Blockchain@UBC - Projects

  • Call for Papers
    Workshop on Privacy, Security, Trust & Blockchain Technologies
    26th International Conference on Computer Communications and Networks (ICCCN)

    ICCCN is one of the leading international conferences for presenting novel ideas and fundamental advances in the fields of computer communications and networks. ICCCN serves to foster communication among researchers and practitioners with a common interest in improving computer communications and networking through scientific and technological innovation.

    • ***Key Dates***
    • Paper submission deadline March 31, 2017 April 10, 2017
    • Notification April 28th
    • Camera ready copy due May 10, 2017.

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  • Blockchain for Recordkeeping: Help or Hype

    In November 2013, Bitcoin reached a tipping point when its value soared to $900 and Federal Reserve Chairman Ben Bernanke told US Senators that virtual currencies "may hold long-term promise" if continued innovations resulted in a "faster, more secure and more efficient payment system" (Fortune 2013). According to Canada's Senate Committee on Banking, Trade and Commerce, however, "the real innovation is [the] blockchain technology" underlying Bitcoin. Blockchain technology uses decentralized networks of computers to securely publish anonymous yet verified transactions to a public ledger, deploying cryptographic hashes that validate and record the history of each interaction. As a result, blockchain technology has the potential to allow individuals to control their online identity and to support new services, including banking for the disenfranchised in the developing and developed world (Senate Canada 2015).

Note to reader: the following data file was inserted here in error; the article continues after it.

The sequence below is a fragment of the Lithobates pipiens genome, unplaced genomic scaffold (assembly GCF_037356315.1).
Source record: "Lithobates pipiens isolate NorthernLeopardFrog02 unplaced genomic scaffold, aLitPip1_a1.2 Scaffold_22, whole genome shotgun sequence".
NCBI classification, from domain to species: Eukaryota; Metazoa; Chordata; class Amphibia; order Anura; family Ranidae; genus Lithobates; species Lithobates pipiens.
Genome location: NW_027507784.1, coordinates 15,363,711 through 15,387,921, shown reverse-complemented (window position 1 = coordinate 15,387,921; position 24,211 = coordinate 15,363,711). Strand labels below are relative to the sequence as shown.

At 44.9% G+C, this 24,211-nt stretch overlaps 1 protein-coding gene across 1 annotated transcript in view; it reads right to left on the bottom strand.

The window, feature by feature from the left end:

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  • Records in the "Chain"

    This research project focuses on blockchain technology as one component of investigating the broader research question "How can emerging technologies be leveraged to benefit Canadians?"

    As an emerging technology, there is no universally agreed definition of the blockchain, but it is often described as a distributed ledger that maintains a continually growing list of publicly accessible records secured from tampering and revision. Over time, the blockchain is said to create a persistent, immutable, and ever-growing public ledger that continually updates to represent the latest state. Since the launch of the first blockchain, Bitcoin, in 2009, innovation and investment in this technology has moved at a rapid pace. In 2014 and 2015 alone, more than $1 billion of venture capital was invested in the emerging blockchain ecosystem, and the rate of investment appears to be doubling annually. Some even say that blockchain will follow the Internet in being the next, big transformative technology.

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